What do bees ‘see’ and how does it inform our understanding of vision?

By Adrian Horridge, F.R.S. Bees are familiar to all, and tests to discover what they see can be repeated in any temperate part of the world, requiring little basic science but lots of thought to grasp this anti-intuitive but wonderfully adapted newly described visual system. In advance of World Bee Day on the 20th May,…
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CABI helps Pakistan Museum of Natural History showcase scourge of noxious parthenium weed

CABI in Pakistan is helping the Pakistan Museum of Natural History (PMNH) showcase the scourge of the noxious parthenium weed, otherwise known locally at ‘Gajar Booti’, to members of the public visiting its Bio Gallery exhibit. Parthenium is regarded as one of the major threats to native species, environment and ecosystems in more than 48…
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Guest blog: ‘Keeping in mind the real use of our research’

In this guest blog, Dr Haseeb Md. Irfanullah discusses the findings of a recent workshop he was a rapporteur of in Bangladesh on the potential impact on policy and practice of agricultural research in the country. A research system is basically made up of four components: accessing, conducting, communicating, and utilizing research. While we often…
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In the frame: fighting the scourge of parthenium weed in Pakistan

CABI has recently shared its expertise in a new parthenium evidence note which highlights a list of recommendations to fight the highly-invasive weed can cause severe allergic reactions in humans and livestock, may harbour malaria-carrying mosquitoes, displace native plant species and reduce pasture carrying capacities by as much as 80% to 90%. In this picture…
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IOBC workshop focuses on the latest research in the biological control of invasive weeds

By Chan Hong Twu, scientist at CABI Southeast Asia in Selangor, Malaysia CABI Southeast Asia was proud to host the 9th International Workshop on Biological Control and Management of Eupatorieae and other Invasive Weeds where the very latest research on invasive weeds and their biological control agents were shared amongst delegates from 13 countries including…
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Phytosanitary Risk Management team share expertise at ESCON 2019

An entomologist from CABI’s Phytosanitary Risk Management (PRMP) team has participated in the International Conference on Environmental Toxicology and Health (ESCON 2019) held in Islamabad, Pakistan. Muzammil Farooq, representing the PRMP team, participated in the event – organized by the Department of Environmental Sciences, COMSATS University (CUI), Vehari campus – by giving a presentation entitled…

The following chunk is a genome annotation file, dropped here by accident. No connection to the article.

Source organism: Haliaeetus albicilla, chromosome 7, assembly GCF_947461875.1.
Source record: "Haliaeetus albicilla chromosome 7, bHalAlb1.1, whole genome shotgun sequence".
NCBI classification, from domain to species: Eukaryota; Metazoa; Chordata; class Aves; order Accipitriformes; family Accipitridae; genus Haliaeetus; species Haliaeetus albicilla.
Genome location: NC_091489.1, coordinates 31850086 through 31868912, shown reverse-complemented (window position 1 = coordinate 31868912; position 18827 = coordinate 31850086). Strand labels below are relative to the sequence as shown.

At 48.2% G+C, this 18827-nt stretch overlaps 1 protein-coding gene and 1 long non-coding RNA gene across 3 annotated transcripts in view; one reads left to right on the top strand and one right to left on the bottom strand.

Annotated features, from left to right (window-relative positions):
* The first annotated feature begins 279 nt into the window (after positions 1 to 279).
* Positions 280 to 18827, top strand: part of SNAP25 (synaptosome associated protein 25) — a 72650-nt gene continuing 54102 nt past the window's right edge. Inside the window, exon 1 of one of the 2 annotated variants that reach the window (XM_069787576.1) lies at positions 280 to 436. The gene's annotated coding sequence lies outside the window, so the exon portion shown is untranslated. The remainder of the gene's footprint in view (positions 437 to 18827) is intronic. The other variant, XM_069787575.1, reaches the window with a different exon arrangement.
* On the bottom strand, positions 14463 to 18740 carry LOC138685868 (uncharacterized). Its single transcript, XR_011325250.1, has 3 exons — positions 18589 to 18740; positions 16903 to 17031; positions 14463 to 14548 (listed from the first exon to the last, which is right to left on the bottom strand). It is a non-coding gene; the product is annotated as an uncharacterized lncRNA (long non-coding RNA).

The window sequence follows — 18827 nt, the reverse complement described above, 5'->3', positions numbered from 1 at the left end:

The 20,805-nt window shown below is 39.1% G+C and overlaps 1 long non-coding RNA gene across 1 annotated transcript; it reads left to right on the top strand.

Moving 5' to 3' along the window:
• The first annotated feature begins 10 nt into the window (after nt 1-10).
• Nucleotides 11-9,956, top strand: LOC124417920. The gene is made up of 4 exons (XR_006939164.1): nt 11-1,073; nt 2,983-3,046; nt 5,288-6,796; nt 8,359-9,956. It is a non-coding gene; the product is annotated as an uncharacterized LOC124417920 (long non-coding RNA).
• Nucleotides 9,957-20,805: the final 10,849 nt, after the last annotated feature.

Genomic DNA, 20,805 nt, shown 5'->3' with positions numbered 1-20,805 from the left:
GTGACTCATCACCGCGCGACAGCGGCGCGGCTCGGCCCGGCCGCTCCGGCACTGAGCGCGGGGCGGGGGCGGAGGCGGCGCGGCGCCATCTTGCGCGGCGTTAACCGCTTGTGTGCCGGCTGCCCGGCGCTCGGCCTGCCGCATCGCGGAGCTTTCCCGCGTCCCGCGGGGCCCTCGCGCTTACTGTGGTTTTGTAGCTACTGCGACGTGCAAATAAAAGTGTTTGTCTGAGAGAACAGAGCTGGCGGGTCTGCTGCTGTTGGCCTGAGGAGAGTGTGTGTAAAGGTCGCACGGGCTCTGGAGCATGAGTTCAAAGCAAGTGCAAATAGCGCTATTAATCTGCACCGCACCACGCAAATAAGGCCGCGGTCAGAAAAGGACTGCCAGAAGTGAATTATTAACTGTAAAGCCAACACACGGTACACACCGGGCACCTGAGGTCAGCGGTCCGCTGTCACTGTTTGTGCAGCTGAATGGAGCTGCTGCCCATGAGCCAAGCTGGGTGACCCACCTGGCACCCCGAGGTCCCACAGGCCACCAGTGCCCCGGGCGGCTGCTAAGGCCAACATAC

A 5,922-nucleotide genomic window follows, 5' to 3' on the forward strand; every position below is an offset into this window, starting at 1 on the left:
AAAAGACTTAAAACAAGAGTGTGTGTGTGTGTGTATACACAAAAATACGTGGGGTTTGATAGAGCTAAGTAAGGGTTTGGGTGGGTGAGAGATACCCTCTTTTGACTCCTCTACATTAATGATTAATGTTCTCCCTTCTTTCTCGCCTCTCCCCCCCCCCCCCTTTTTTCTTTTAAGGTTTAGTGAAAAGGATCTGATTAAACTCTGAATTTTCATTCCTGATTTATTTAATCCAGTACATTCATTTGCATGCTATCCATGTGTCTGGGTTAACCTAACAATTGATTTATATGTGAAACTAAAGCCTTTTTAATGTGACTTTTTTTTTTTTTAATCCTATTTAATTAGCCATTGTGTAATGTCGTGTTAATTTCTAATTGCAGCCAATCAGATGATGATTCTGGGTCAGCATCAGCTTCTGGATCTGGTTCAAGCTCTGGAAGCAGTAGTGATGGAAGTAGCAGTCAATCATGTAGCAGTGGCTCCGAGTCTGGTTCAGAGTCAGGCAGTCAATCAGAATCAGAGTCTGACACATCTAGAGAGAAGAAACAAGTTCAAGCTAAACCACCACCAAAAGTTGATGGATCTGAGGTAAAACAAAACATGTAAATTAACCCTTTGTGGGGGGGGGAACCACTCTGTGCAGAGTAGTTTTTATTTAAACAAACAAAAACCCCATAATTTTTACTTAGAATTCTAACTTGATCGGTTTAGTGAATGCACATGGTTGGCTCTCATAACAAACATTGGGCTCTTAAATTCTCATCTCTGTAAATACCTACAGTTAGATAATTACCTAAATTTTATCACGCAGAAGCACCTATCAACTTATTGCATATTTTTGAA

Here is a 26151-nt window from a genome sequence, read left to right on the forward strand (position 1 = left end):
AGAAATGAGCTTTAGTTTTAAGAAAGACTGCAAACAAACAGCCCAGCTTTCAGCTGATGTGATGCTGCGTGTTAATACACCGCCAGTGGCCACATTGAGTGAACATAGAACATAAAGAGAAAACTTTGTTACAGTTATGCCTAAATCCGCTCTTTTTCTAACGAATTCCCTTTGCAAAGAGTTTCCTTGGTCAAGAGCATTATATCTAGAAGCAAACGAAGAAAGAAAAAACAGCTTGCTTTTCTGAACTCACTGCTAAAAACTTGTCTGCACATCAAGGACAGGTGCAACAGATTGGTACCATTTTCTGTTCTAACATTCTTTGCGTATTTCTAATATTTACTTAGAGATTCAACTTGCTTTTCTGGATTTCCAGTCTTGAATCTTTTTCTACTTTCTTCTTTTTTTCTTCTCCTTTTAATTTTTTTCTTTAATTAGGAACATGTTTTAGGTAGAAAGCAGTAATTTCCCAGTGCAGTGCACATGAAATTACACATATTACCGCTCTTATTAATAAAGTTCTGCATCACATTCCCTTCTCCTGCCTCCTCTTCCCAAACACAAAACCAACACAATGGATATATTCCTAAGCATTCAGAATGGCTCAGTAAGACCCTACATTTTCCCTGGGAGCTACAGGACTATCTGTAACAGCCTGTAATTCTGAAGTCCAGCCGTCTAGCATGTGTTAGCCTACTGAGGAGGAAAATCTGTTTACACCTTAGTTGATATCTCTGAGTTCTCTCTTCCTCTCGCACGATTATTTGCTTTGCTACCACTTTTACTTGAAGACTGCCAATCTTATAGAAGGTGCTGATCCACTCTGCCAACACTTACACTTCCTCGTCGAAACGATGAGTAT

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Reaping the harvest: Sustainable tea production in India picture special

Recently CABI scientists revealed that India’s tea – which accounts for around 27 percent of the world’s tea production and where in 2016 exports of 232.9 mn kg were worth Rs 4,493 crore, could be protected from devastating crop pests with more environmentally-friendly and sustainable biological controls rather than an over reliance on pesticides. In…
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Trichogramma evanescens, a biocontrol agent to control apple codling moth in apple orchards – first record from Pakistan

Apple codling moth and apple spider mites are one of most serious pests of different fruits, especially its deleterious effects on apple trees, which poses economic threat to apple production in the region. Codling moth was recorded as the most serious insect pest of the apple industry in Balochistan when the project conducted a baseline survey in…
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When a Hollywood star came to CABI

  The online market place goliath, and newly emerging leader in film and TV programme production, Amazon, visited CABI’s centre in Egham, UK to shoot footage for a new Amazon Prime Original series called This Giant Beast that is the Global Economy. The globe-spanning docuseries brings the smart, stylized storytelling of Adam McKay’s The Big…
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Why a global insect decline affects us all

Insects crucial for ecosystem functioning and food production A comprehensive review of insect declines around the world gives a stark picture of the scale of the declines and the consequences both for ecology and human welfare. The paper, published in Biological Conservation, warns that 40% of the world’s insect species could become extinct within a few…
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